The thing of importance here: this "little guy" has been dealt a raw hand (as the little guy often is). But he's not going to stop fighting. He's not going to be defeated by it. "Wordplay" reminds us that the human spirit -- nay, the American spirit - is indomitable. It's a terrific little tale; one that reflects how quickly the workplace was changing in the 1980s. (I remember, for instance that 1986 was the year my father began to learn Japanese...). So "Wordplay" was about something happening in the larger culture too; a pervasive fear that the old skills weren't going to be good enough in the newly emerging global workplace. "Wordplay" is a terrific show, and there were many such shows.

"Nightcrawlers," which I reviewed two weeks ago (for Friedkin Friday) is another stand-out installment, one which concerned PTSD and the repressed horrors wrought by the Vietnam conflict.

So what's my conclusion here? What's my closing narration? Perhaps just that you can't go home again. That it's damned difficult to revisit a classic. Especially when you don't necessarily have the arrows in your quiver (referring to the cheesy video...) to make your effort appear as stylish or as individual as what came before. The New Twilight Zone is thus a very mixed bag, and I suppose that's why even those viewers who "grew up with it" (myself included), find far more of interest (visually and thematically) in the Serling classic.

In the new series, you can spot a brief, almost subliminal flutter of Serling's iconic b&w visage in the opening credits, and that's all. He's really only there briefly in spirit too. For all the criticism Night Gallery has received over the years, there's much more of the Serling spirit present in that series, in stories such as "The Messiah of Mott Street" and "They're Tearing Down Tim Riley's Bar." For that reason alone, Night Gallery feels more like an authentic follow-up to the original Twilight Zone than this mediocre 1980s remake.

Friday, September 05, 2008

CULT MOVIE REVIEW: Somewhere in Time (1980)

Very often, it seems that science fiction films are designed and mounted with a hard technological edge. It's easy to detect why this is so, and I imply no criticism of that fact.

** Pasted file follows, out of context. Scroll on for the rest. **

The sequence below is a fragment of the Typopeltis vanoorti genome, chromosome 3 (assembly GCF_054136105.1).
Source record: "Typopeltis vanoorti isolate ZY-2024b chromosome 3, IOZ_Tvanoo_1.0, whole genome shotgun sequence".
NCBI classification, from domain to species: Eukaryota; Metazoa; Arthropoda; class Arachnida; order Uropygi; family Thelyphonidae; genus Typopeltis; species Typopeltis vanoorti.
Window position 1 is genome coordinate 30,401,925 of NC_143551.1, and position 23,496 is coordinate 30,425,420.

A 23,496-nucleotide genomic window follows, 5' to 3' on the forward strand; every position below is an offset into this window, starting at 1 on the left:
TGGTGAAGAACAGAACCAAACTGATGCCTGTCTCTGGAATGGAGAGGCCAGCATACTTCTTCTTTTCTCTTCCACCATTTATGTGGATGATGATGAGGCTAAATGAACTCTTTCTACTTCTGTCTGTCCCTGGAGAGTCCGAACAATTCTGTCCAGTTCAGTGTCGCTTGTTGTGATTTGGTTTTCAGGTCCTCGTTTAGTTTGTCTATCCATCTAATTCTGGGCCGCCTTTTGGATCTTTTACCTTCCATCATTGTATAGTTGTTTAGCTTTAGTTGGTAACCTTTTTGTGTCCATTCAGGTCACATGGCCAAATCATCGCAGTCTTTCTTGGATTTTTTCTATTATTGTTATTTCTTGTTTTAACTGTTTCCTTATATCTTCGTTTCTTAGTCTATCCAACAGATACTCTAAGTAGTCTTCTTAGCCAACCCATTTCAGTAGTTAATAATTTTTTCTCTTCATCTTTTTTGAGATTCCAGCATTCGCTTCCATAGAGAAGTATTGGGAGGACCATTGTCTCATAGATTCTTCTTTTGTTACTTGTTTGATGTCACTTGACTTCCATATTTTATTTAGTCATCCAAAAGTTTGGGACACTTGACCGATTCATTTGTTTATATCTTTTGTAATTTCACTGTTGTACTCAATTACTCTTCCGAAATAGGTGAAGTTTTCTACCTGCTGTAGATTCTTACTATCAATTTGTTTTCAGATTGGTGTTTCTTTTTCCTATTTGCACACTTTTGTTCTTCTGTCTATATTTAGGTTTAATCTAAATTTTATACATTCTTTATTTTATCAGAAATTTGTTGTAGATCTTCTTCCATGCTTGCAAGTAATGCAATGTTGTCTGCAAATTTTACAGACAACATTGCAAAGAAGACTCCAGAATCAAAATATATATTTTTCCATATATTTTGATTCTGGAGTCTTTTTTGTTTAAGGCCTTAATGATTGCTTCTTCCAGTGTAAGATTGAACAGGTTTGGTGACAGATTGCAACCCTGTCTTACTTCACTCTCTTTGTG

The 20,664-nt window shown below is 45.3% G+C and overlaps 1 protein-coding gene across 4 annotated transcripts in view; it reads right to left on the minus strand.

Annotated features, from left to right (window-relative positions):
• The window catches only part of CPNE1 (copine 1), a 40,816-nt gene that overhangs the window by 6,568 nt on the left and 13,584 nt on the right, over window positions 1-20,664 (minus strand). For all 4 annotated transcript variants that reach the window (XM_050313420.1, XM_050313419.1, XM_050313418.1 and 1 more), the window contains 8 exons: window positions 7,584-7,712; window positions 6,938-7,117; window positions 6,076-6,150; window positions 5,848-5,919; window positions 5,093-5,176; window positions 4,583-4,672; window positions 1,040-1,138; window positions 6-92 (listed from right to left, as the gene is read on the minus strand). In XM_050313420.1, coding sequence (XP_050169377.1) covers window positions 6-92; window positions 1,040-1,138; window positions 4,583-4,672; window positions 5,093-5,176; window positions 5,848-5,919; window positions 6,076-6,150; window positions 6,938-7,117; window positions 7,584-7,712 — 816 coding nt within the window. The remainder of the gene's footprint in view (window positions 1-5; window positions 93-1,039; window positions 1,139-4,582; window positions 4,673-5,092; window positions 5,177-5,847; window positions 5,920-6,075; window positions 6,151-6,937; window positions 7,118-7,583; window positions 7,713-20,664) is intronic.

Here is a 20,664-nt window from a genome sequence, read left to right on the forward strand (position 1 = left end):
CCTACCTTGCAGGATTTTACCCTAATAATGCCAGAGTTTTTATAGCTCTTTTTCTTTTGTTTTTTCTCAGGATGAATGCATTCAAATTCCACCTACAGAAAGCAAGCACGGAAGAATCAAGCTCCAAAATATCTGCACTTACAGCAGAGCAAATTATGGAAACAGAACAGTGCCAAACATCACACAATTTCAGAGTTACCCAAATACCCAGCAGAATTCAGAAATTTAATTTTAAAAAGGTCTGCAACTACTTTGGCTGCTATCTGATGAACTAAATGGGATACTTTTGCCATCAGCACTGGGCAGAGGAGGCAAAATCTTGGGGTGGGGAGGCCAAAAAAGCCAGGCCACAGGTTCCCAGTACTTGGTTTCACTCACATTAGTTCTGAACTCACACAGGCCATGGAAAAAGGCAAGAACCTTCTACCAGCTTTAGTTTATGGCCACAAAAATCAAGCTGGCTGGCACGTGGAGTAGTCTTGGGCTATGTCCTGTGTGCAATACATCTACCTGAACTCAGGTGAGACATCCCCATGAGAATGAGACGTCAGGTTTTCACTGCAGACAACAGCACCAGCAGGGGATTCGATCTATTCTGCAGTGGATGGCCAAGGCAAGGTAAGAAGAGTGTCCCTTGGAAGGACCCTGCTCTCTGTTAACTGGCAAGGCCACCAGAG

Understandably, the specific visual nature of the cinema offers the perfect opportunity to showcase state-of-the-art special effects, fancy modern vehicles, cool costumes and colorful flourishes. And the movie - a medium primarily of action and movement (hence the descriptor "moving pictures") -- also lends itself organically to physical conflict: car chases, fisticuffs, sword-fights and the like.

Yet the upshot of this fact is that it's much easier to sell a science fiction film about laser swords, superheroes, and transforming robot armies than one authentically about the mysteries of the human heart. A reliance on instrumentation (the camera) results to a large degree in a genre medium about instrumentation (batmobiles, HAL, atom bombs, etc.)

By explicit contrast, stories of the heart are always more difficult to dramatize...and downright chancy. In or out of the genre. The looming danger in crafting a truly emotional and romantic genre film is that by necessity it appeals to the emotions, not the intellect. And, well, some hearts are irrevocably...cold. Some hearts are guarded, impenetrable. And some are so stony and unresponsive that there's absolutely nothing that can be done about it.

To the cynical, mocking ear, sweet nothings and other deeply-held admissions of romantic affection -- shared between gazing and swooning lovers -- can sound alarmingly purple in perfectly-tuned stereo. These days, we love to say that such things are "campy" or "corny" if they make a direct appeal to the heart. Witness the backlash against Titanic (1997). Recall the accusing, snickering, pointed-fingers over Anakin's "sand" speech to Amidala in Attack of the Clones (2002). These days, it's so much easier to blow up romantic leads (like Maggie Gyllenhaal) than to write heartfelt romantic dialogue for them.